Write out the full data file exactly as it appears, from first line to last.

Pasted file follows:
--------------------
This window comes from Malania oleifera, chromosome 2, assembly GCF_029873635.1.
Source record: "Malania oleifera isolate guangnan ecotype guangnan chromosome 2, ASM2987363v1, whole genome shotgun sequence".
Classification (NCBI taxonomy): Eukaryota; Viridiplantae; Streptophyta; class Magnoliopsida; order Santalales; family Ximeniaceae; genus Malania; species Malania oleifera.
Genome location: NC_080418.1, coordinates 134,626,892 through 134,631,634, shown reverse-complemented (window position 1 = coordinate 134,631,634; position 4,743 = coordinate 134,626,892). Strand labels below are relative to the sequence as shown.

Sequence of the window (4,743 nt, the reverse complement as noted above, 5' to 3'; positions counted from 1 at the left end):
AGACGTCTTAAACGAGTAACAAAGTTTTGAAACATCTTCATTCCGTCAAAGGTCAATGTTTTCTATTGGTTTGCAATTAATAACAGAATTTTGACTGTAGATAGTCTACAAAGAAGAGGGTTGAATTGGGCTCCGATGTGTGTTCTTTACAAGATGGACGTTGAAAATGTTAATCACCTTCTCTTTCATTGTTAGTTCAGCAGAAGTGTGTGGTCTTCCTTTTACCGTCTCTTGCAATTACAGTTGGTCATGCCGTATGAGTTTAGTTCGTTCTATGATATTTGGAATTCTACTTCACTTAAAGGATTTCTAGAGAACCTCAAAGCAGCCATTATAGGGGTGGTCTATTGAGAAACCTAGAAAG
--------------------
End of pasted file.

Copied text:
This window comes from Malania oleifera, chromosome 2, assembly GCF_029873635.1.
Source record: "Malania oleifera isolate guangnan ecotype guangnan chromosome 2, ASM2987363v1, whole genome shotgun sequence".
Classification (NCBI taxonomy): Eukaryota; Viridiplantae; Streptophyta; class Magnoliopsida; order Santalales; family Ximeniaceae; genus Malania; species Malania oleifera.
Genome location: NC_080418.1, coordinates 134,626,892 through 134,631,634, shown reverse-complemented (window position 1 = coordinate 134,631,634; position 4,743 = coordinate 134,626,892). Strand labels below are relative to the sequence as shown.

Sequence of the window (4,743 nt, the reverse complement as noted above, 5' to 3'; positions counted from 1 at the left end):
AGACGTCTTAAACGAGTAACAAAGTTTTGAAACATCTTCATTCCGTCAAAGGTCAATGTTTTCTATTGGTTTGCAATTAATAACAGAATTTTGACTGTAGATAGTCTACAAAGAAGAGGGTTGAATTGGGCTCCGATGTGTGTTCTTTACAAGATGGACGTTGAAAATGTTAATCACCTTCTCTTTCATTGTTAGTTCAGCAGAAGTGTGTGGTCTTCCTTTTACCGTCTCTTGCAATTACAGTTGGTCATGCCGTATGAGTTTAGTTCGTTCTATGATATTTGGAATTCTACTTCACTTAAAGGATTTCTAGAGAACCTCAAAGCAGCCATTATAGGGGTGGTCTATTGAGAAACCTAGAAAG